Friday, November 09, 2007

Vietnam Ho!

When we last saw our insipid hero, he was soaking wet and passed out from lack of sleep, too much running through monsoon rain, and the usual stresses of rail travel in China. I'm giving you a recap because its so long between posts at the moment that you've probably forgotten. If you're reading this at all.


I awoke about 4 hours later, still on the train, still soaking wet, and being snap frozen by the airconditioner. I needed to change out of my sweaty monsoon drenched clothes, and into some of the slightly less sweaty monsoon drenched clothes in my pack. Doing this in a small, dirty bathroom on a rickety-clackity train was no mean feat (a tip: don't touch ANYTHING) but I managed to get minutely drier and warmer and crawl back into my bunk.

The next morning found me in Nanning, capital of the Guangxi autonomous region and apparently famous for its lush green foliage. None of which was evident from the train station or the surrounding courtyard. I managed to get a ticket on to Pingxiang (the last Chinese stop on my dash to Vietnam) and then had to find a way to kill three hours or so. I ate something or other then found a internet cafe that was, at about 5.30am, already uncomfortably hot and overcrowded. I bashed out this guy then beat a hasty retreat back to the train courtyard to snooze on my pack for a while.

Relieved at the ease with which I managed to get a ticket to Pingxiang, I didn't think to check on the class or length of the journey, which of course turned out to be around the 3 hour mark, hard seat. I've most likely whinged about hard seat travel in China before, but for those of you that haven't heard it, it's a seat, that is hard. The angle of seat back to seat is also a perfect 90 degrees which does not gel particularly well with any human anatomy I've ever seen. Add to this the fact that its sweltering hot, and there's four of you to a bench, and you can see why its not my favourite way to travel.

Between dozing and inwardly grumbling about how tough it is to be me, I noticed that I was, for once, not the only foreigner in the car. Adjacent me were an English couple, Ed and Fiona, who were (and still are) on a mad quest to circumnavigate the globe without the use of airplanes, extolling the virtues of slow travel, enjoying the journey, and not pumping tons of carbon into the atmosphere via aviation fuel. (Read all about it). Joining forces to face the uncertain train/taxi/walk/wait/taxi ordeal of the China Vietnam border crossing, I was immediately glad of their company when it came time to negotiate a fare to the border pass, in the back of a moto-tuktuk type thing. For some reason the sting of being fleeced is less when others are in the same boat (or moto-tuktuk thing).

We were soon speeding down the highway towards the border, stopping only to make a roadside currency change from a lurking money changer who sprung out from the undergrowth (in what I'm sure is a well rehearsed maneuver) and waved our driver down.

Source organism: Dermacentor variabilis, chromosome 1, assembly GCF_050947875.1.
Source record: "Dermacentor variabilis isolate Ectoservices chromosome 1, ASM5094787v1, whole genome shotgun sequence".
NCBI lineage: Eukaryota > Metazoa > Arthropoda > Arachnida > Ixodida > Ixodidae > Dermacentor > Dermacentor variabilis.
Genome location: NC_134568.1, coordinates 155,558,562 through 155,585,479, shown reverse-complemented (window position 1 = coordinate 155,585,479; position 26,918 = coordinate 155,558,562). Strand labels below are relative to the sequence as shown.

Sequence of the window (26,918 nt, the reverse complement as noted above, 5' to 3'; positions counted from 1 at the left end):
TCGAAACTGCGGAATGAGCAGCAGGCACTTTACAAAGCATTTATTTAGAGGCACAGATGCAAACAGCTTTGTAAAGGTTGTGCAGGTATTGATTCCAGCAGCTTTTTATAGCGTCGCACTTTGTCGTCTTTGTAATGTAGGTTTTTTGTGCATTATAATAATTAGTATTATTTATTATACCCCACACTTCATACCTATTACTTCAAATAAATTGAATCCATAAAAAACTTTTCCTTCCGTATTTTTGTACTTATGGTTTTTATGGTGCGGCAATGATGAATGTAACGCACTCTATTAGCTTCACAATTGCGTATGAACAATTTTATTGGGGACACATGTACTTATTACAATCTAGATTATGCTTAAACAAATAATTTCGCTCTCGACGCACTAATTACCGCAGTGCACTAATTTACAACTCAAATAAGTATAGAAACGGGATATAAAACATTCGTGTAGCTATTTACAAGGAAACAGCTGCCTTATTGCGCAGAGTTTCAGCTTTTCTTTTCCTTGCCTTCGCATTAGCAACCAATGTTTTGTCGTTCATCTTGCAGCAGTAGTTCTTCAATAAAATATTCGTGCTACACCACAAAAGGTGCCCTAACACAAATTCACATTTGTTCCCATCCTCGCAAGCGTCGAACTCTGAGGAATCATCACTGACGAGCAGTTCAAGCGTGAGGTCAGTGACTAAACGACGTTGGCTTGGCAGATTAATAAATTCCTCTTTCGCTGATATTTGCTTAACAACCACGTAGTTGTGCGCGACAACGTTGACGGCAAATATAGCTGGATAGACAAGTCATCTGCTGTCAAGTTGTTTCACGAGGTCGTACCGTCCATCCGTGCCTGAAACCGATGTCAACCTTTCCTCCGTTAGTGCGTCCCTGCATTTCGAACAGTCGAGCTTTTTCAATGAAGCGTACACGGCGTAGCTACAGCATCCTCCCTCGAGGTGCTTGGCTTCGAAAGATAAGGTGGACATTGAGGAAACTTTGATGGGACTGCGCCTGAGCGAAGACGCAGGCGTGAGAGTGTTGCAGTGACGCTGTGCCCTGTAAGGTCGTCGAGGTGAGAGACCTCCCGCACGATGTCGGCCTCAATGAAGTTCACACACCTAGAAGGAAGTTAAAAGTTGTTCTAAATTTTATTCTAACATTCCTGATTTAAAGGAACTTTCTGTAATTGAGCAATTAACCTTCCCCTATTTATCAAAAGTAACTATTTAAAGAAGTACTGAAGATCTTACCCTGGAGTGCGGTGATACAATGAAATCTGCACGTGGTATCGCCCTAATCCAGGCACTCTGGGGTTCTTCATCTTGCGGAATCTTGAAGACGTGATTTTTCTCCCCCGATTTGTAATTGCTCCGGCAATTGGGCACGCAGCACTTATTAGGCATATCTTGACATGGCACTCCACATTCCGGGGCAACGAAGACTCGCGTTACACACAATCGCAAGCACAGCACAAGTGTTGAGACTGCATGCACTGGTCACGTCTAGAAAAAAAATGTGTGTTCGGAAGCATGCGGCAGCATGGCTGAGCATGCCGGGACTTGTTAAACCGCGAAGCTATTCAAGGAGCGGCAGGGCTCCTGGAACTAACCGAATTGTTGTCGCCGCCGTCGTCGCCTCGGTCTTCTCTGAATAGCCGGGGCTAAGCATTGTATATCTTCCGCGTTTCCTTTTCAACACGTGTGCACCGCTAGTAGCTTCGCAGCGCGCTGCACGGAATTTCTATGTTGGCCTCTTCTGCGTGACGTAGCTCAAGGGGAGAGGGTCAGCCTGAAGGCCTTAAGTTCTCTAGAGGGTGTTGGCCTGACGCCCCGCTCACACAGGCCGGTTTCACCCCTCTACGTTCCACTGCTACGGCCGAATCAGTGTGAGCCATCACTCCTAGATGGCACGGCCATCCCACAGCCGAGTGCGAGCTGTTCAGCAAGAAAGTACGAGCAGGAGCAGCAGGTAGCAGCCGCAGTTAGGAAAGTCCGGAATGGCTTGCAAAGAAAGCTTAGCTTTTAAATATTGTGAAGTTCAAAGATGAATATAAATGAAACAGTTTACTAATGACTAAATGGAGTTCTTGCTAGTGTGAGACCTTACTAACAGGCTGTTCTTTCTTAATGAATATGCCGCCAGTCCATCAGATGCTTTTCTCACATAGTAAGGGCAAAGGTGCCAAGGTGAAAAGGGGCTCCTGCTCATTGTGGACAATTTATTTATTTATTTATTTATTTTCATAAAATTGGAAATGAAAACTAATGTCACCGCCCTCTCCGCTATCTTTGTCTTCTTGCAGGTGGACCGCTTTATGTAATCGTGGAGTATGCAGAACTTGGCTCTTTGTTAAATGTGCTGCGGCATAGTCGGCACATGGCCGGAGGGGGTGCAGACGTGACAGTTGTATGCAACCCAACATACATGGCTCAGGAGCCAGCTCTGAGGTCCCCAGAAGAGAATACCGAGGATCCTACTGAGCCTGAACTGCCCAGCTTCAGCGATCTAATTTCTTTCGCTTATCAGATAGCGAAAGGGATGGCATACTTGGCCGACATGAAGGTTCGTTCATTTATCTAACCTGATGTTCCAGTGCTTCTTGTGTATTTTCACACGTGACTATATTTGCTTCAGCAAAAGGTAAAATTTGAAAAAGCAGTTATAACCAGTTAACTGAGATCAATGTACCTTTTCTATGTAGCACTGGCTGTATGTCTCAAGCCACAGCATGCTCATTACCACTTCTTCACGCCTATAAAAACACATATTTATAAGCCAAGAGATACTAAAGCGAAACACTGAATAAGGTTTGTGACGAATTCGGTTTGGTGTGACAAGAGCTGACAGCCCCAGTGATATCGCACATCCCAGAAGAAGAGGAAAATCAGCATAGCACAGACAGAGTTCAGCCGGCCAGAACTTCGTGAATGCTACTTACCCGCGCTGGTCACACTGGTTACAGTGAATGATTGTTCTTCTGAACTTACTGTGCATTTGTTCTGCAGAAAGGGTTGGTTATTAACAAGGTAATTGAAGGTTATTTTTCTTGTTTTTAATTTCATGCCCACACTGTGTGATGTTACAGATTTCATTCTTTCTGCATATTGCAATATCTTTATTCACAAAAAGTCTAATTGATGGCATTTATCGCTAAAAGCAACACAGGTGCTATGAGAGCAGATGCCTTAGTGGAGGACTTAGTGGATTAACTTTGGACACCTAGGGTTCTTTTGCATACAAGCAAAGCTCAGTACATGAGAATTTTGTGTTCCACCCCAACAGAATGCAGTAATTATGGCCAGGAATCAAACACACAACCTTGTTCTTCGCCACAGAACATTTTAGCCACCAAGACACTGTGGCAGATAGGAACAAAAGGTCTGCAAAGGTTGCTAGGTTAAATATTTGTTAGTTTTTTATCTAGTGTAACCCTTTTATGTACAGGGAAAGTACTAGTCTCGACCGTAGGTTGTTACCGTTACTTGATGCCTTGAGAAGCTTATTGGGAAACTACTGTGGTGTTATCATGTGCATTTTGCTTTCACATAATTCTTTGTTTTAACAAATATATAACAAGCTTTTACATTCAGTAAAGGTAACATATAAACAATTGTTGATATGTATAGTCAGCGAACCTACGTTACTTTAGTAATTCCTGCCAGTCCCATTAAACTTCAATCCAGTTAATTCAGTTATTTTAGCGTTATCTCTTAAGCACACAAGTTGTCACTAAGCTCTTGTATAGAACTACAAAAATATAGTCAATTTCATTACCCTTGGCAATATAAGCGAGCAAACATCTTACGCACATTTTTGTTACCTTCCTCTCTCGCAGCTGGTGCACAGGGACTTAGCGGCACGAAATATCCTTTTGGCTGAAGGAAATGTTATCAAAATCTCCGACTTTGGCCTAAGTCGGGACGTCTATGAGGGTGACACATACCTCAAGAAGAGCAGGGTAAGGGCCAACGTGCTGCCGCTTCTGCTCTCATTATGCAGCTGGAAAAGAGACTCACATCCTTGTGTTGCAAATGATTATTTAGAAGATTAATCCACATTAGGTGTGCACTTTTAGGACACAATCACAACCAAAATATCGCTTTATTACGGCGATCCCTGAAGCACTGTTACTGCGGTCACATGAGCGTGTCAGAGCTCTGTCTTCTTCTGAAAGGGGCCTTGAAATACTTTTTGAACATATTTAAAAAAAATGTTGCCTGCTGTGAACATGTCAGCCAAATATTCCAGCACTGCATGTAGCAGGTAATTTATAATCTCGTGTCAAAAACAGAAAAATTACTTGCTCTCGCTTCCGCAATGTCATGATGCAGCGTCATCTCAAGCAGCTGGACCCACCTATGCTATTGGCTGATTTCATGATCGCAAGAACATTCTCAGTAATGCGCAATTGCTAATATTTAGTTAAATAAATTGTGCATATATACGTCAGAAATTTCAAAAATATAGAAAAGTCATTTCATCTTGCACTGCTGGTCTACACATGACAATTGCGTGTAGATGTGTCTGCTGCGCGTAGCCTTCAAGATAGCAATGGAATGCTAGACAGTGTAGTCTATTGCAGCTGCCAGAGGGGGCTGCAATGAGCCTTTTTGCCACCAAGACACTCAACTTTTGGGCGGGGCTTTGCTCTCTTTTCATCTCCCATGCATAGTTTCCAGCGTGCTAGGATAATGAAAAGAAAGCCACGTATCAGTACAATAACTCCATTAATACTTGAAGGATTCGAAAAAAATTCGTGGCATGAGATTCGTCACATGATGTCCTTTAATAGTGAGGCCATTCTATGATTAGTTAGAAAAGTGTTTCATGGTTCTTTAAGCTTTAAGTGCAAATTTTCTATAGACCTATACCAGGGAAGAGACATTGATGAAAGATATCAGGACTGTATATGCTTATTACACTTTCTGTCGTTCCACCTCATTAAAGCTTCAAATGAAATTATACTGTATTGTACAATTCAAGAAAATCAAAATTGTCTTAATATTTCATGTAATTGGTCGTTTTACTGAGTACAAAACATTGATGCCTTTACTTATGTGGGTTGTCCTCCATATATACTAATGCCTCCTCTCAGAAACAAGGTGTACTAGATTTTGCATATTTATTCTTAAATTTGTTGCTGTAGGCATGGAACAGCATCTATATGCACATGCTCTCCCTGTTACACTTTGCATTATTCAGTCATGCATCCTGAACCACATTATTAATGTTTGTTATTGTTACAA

By and by, we made it to the border itself. Some of you may be aware that China and Vietnam, despite their shared commitment to the dictatorship of the proleteriat (hur hur), haven't always been the best of pals. The ominously named 'Frienship Pass' where we made our crossing was I suppose an attempt at showcasing the improved relationship between the two People's Republics, and nothing says 'warm and friendly neighbour' like a huge expanse of white concrete, surmounted by a fortess of white stone emblazoned with the crest of the PRC.

Squinting against the reflected midday sun, we made it through customs and out of China, and struck out across no-man's-land toward a small shack which was the Vietnamese response to China's amiable border outpost.

The immigration procedure consisted of lining up with a bunch of other sweaty impatient foreigners, migrant workers and other miscellanians; pushing through the dark sweaty interior of the building to retrieve forms the counter furthest from the door; pushing back to take said form to the counter nearest the door; placing your passport on a towering pile; then standing outside and waiting.

And waiting.

And waiting.

It did occur to me that you could simply walk around the building, and viola, you're in Vietnam, but I figured illegal immigration was no way to start a holiday. They did have a large colourful poster of different kinds of ecstacy that amused me for five minutes or so.

Eventually (after Ed's passport had been thoroughly looked over by suspicious customs agents, no doubt habitually wary of Englishmen attempting to illegally immigrate to Vietnam) we got our passports back and headed through into Vietnam. Ed and Fiona were bailed up for 'entry tax' which I avoided by simply walking past the desk (making my immigration just a little bit illegal).

And there I was. In Vietnam. At last.

What adventures would befall me? If you've read this far you may as well stay tuned and find out.

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